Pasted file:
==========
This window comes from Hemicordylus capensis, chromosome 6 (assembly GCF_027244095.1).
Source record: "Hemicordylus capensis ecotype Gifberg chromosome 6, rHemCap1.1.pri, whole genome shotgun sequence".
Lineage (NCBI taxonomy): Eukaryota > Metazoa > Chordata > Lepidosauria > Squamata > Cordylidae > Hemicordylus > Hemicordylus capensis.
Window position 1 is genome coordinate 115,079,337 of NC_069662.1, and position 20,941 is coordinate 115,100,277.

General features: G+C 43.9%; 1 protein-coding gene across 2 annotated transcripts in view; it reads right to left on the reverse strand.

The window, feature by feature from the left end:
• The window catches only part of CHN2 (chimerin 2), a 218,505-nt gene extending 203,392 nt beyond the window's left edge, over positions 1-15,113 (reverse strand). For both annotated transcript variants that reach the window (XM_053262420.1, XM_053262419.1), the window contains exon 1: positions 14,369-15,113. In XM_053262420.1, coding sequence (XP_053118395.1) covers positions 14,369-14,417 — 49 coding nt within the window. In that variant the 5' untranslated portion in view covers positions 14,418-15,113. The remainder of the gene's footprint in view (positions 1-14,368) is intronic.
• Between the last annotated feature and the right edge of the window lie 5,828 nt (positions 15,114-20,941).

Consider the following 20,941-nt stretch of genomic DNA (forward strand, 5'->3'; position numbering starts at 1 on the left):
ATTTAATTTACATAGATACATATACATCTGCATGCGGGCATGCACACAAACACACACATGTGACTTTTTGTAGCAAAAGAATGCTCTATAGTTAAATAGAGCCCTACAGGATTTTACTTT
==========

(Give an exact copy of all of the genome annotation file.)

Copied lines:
This window comes from Hemicordylus capensis, chromosome 6 (assembly GCF_027244095.1).
Source record: "Hemicordylus capensis ecotype Gifberg chromosome 6, rHemCap1.1.pri, whole genome shotgun sequence".
Lineage (NCBI taxonomy): Eukaryota > Metazoa > Chordata > Lepidosauria > Squamata > Cordylidae > Hemicordylus > Hemicordylus capensis.
Window position 1 is genome coordinate 115,079,337 of NC_069662.1, and position 20,941 is coordinate 115,100,277.

General features: G+C 43.9%; 1 protein-coding gene across 2 annotated transcripts in view; it reads right to left on the reverse strand.

The window, feature by feature from the left end:
• The window catches only part of CHN2 (chimerin 2), a 218,505-nt gene extending 203,392 nt beyond the window's left edge, over positions 1-15,113 (reverse strand). For both annotated transcript variants that reach the window (XM_053262420.1, XM_053262419.1), the window contains exon 1: positions 14,369-15,113. In XM_053262420.1, coding sequence (XP_053118395.1) covers positions 14,369-14,417 — 49 coding nt within the window. In that variant the 5' untranslated portion in view covers positions 14,418-15,113. The remainder of the gene's footprint in view (positions 1-14,368) is intronic.
• Between the last annotated feature and the right edge of the window lie 5,828 nt (positions 15,114-20,941).

Consider the following 20,941-nt stretch of genomic DNA (forward strand, 5'->3'; position numbering starts at 1 on the left):
ATTTAATTTACATAGATACATATACATCTGCATGCGGGCATGCACACAAACACACACATGTGACTTTTTGTAGCAAAAGAATGCTCTATAGTTAAATAGAGCCCTACAGGATTTTACTTT